I approach the sweet, clear, and surprisingly bracing water, splashing it on the stinging nettle welts all over my arms and legs. (Yeah, I’m in shorts.) Suddenly, I hear a helicopter and quickly duck for cover. Not only is it illegal to be off-trail on EBMUD land, it’s doubly illegal to make contact of any kind with the water. The helicopter passes uneventfully. That’s the last I see or hear of one. Now, it’s just me and the animals.
I admire the flat-out beautiful scene. . .deeply appreciating this little secret, yet another “discovery”, a gem of a place, right in my back yard, overlooked for years, until just now. I remain motionless, reverent, entranced by the myriad calls of birds. This place is a teeming aviary. I look up, see many high fliers, including nestling pairs of herons retreating to tall pines, geese and ducks shooting across the blue firmament, encircling vultures and hawks. I close my eyes and sit back. Oh, how I wish I knew each little bird by heart, understood her song, knew her name. (I ain’t no ornthologst, just a “word botcher”!) Then I think of Whitman’s proscription about not knowing too much scientific detail about the natural world; tis far better to admire and enjoy than to it is to catalog and identify.
Now, I’m drawn to a fine sighting downstream of a big herd of deer—a buck, a couple of does and some fawns, maybe eight of them, frolicking and browsing, now swimming! I engage them through my binoculars. I’m thoroughly enjoying watching them thoroughly enjoy their swim! The fawns get out several times, as do their doting mothers. Then the little Bambis decide they’re not finished, and go on splashing back in for more. Dutifully, Mama Deer follows. This goes on and on, until she's had enough and then spends the next few minutes grazing on something delicious, no doubt, before the lot of them hightail it into the brush. I, too, am ready for a swim and a bite to eat!
Where, I wonder, is skulking lioness? Things are very wild-seeming in this insular reality; if she appears, I won’t be surprised. I’m half-expecting to see a fox, a skunk, a weasel, a bobcat, a coyote. I hear snapping and crackling in the brush behind me. I jump up, just in time to see more deer peeking through at me, seeking their water source. Please forgive me, little deer, if I am momentarily disturbing your day. I know, I am just a stinking and trespassing human. . .maybe the first you’ve ever seen?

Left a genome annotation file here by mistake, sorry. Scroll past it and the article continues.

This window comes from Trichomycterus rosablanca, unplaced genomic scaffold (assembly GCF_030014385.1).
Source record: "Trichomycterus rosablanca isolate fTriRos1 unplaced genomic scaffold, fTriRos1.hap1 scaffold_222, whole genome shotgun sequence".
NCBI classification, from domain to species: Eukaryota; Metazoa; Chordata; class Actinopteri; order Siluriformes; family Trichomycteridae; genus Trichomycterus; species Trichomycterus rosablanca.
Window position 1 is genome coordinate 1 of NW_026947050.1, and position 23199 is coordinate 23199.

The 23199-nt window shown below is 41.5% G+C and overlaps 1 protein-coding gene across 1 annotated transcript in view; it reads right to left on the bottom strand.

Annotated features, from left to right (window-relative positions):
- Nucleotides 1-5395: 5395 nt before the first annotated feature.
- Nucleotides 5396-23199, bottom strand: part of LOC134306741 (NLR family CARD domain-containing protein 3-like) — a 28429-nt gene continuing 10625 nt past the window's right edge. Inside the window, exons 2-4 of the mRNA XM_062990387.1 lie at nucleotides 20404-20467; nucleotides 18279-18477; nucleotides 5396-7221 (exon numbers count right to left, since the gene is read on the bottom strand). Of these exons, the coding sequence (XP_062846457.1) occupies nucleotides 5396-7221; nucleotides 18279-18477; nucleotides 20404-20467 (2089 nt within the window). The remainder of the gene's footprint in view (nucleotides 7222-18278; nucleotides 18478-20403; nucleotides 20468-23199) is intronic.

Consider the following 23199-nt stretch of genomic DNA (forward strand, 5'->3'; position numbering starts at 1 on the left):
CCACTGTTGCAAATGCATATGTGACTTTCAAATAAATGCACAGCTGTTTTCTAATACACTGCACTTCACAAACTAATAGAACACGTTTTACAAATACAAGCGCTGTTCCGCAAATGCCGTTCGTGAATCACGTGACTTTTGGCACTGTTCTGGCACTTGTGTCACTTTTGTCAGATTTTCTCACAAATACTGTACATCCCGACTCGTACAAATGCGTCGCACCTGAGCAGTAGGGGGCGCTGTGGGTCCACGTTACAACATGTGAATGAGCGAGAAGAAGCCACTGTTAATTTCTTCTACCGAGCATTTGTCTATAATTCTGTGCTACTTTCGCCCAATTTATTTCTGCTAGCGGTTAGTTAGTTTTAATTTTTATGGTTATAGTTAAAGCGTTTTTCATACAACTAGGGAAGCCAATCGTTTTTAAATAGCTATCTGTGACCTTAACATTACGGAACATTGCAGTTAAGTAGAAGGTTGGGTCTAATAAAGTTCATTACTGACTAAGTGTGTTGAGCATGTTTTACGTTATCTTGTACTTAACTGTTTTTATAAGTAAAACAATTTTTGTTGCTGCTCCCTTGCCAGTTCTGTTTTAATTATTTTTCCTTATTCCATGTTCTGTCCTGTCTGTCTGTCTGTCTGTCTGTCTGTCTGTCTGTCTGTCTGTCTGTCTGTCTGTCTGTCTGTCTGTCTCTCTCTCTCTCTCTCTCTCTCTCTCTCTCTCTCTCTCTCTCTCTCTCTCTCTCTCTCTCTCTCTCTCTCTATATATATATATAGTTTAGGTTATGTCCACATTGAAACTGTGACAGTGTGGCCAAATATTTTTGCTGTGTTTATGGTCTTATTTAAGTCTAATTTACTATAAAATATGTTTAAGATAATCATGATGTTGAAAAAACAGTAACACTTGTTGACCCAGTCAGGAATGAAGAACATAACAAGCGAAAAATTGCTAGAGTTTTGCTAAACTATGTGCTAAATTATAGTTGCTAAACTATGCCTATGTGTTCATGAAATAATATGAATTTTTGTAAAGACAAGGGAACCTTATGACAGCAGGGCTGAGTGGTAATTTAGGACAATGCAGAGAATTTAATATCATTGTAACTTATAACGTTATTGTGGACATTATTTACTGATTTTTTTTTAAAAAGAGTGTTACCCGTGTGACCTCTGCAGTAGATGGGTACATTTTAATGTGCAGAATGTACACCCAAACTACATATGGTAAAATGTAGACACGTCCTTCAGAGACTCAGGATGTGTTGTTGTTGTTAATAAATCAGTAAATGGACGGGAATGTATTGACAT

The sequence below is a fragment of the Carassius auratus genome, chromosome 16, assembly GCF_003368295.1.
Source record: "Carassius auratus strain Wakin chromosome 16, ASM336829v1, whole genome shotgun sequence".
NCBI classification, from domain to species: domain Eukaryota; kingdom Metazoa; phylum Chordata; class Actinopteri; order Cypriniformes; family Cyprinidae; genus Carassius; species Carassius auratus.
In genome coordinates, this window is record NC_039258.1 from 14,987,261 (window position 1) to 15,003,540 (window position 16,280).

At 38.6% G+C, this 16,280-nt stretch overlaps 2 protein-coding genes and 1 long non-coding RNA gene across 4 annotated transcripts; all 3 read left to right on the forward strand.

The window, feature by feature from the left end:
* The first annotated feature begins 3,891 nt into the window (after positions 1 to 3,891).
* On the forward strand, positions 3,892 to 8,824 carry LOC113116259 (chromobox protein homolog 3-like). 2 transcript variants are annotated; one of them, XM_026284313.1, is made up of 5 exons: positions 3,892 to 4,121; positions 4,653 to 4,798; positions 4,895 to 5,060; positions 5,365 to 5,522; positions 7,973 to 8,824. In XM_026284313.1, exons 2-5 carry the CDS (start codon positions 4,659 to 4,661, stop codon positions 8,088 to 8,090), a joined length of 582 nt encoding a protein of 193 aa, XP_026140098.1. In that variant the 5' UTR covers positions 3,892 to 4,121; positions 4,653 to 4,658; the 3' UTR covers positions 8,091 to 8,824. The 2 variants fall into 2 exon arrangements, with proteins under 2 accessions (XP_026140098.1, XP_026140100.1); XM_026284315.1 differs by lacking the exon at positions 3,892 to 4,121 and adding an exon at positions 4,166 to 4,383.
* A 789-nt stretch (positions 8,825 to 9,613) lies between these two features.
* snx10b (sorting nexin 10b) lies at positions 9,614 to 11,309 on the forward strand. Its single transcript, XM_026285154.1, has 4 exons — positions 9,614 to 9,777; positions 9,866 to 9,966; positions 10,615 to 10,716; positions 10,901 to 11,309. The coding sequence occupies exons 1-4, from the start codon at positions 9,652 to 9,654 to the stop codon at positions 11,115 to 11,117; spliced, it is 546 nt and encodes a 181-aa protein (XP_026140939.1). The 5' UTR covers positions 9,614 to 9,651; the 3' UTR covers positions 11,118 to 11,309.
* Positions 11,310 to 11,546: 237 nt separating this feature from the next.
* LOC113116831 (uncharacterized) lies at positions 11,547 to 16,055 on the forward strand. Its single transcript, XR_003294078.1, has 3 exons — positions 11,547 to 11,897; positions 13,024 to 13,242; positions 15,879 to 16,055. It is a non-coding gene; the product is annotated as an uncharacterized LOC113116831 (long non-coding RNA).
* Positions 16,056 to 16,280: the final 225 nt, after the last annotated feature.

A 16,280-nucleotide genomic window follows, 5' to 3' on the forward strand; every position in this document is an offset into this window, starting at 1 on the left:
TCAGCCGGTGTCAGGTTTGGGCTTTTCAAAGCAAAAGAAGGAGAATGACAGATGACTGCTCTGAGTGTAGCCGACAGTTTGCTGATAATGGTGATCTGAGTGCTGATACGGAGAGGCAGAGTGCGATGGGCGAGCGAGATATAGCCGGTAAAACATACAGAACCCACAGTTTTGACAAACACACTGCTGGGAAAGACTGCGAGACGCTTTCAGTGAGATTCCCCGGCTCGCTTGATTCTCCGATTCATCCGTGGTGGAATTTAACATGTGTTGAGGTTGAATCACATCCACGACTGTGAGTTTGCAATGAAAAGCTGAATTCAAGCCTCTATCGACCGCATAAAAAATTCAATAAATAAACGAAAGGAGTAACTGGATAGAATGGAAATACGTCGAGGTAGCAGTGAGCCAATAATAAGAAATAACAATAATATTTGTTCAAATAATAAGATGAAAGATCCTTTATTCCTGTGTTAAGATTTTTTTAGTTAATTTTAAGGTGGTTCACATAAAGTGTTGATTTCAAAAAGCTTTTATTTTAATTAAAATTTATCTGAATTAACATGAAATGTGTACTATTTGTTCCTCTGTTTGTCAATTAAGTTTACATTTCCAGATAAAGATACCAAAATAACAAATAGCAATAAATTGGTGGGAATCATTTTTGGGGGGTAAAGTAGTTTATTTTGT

I round a bend to find a secluded pool to dip in. By now the day is blasting hot for early May. Aaah, such refreshing water! I soak for several minutes, all along feeling guilty and skittish as a deer for fear of being caught where I’m not supposed to be. But nothing to worry about. The EBMUD men, only a few hundred yards up the hillside, might as well be a few thousand feet away. The road may as well not exist. Judging by the lack of beer cans, cigarette butts, candy bar wrappers, and footprints, I suspect not many, if any, make it to this spot.
Oh, yeah, I keep forgetting: it’s illegal to be here. But so what! I will not be denied my private paradise. I wish I could share this spot with everyone. Alas, you will have to be content to experience it in writing and see it in the photographs. That is, unless you want to take your chances on getting caught, or really have a burning desire to brave the poison oak and the stinging nettle. Then, you too can see and appreciate this unheralded place on its own simple, down to earth terms.
Say Where Creek? Say San Pablo Creek. See what I mean.